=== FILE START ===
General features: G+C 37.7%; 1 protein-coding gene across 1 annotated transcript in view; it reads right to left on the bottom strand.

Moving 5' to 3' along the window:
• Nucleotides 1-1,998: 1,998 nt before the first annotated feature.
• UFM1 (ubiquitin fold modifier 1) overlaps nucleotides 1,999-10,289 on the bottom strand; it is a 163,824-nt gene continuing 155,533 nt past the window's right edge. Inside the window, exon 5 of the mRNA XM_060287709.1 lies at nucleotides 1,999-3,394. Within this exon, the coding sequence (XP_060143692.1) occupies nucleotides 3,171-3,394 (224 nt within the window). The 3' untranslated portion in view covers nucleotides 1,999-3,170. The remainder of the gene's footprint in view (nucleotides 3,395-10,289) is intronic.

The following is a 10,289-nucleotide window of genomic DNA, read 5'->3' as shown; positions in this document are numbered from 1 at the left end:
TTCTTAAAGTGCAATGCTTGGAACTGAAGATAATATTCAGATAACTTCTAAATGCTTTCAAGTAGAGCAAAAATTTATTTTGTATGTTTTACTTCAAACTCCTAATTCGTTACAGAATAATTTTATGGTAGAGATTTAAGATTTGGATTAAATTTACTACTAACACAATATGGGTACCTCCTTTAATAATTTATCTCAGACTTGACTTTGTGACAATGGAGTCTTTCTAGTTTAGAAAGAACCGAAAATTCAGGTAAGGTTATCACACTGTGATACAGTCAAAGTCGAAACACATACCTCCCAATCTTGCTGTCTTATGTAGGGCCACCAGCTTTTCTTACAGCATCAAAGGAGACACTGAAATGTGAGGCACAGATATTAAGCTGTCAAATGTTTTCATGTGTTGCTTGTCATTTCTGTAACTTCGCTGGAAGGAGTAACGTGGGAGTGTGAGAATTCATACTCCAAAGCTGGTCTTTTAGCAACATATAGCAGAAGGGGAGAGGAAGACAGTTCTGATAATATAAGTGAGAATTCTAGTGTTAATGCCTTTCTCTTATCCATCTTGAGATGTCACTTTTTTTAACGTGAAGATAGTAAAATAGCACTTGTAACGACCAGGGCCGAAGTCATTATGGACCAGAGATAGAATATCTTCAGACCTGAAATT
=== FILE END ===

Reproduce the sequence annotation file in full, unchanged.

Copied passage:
General features: G+C 37.7%; 1 protein-coding gene across 1 annotated transcript in view; it reads right to left on the bottom strand.

Moving 5' to 3' along the window:
• Nucleotides 1-1,998: 1,998 nt before the first annotated feature.
• UFM1 (ubiquitin fold modifier 1) overlaps nucleotides 1,999-10,289 on the bottom strand; it is a 163,824-nt gene continuing 155,533 nt past the window's right edge. Inside the window, exon 5 of the mRNA XM_060287709.1 lies at nucleotides 1,999-3,394. Within this exon, the coding sequence (XP_060143692.1) occupies nucleotides 3,171-3,394 (224 nt within the window). The 3' untranslated portion in view covers nucleotides 1,999-3,170. The remainder of the gene's footprint in view (nucleotides 3,395-10,289) is intronic.

The following is a 10,289-nucleotide window of genomic DNA, read 5'->3' as shown; positions in this document are numbered from 1 at the left end:
TTCTTAAAGTGCAATGCTTGGAACTGAAGATAATATTCAGATAACTTCTAAATGCTTTCAAGTAGAGCAAAAATTTATTTTGTATGTTTTACTTCAAACTCCTAATTCGTTACAGAATAATTTTATGGTAGAGATTTAAGATTTGGATTAAATTTACTACTAACACAATATGGGTACCTCCTTTAATAATTTATCTCAGACTTGACTTTGTGACAATGGAGTCTTTCTAGTTTAGAAAGAACCGAAAATTCAGGTAAGGTTATCACACTGTGATACAGTCAAAGTCGAAACACATACCTCCCAATCTTGCTGTCTTATGTAGGGCCACCAGCTTTTCTTACAGCATCAAAGGAGACACTGAAATGTGAGGCACAGATATTAAGCTGTCAAATGTTTTCATGTGTTGCTTGTCATTTCTGTAACTTCGCTGGAAGGAGTAACGTGGGAGTGTGAGAATTCATACTCCAAAGCTGGTCTTTTAGCAACATATAGCAGAAGGGGAGAGGAAGACAGTTCTGATAATATAAGTGAGAATTCTAGTGTTAATGCCTTTCTCTTATCCATCTTGAGATGTCACTTTTTTTAACGTGAAGATAGTAAAATAGCACTTGTAACGACCAGGGCCGAAGTCATTATGGACCAGAGATAGAATATCTTCAGACCTGAAATT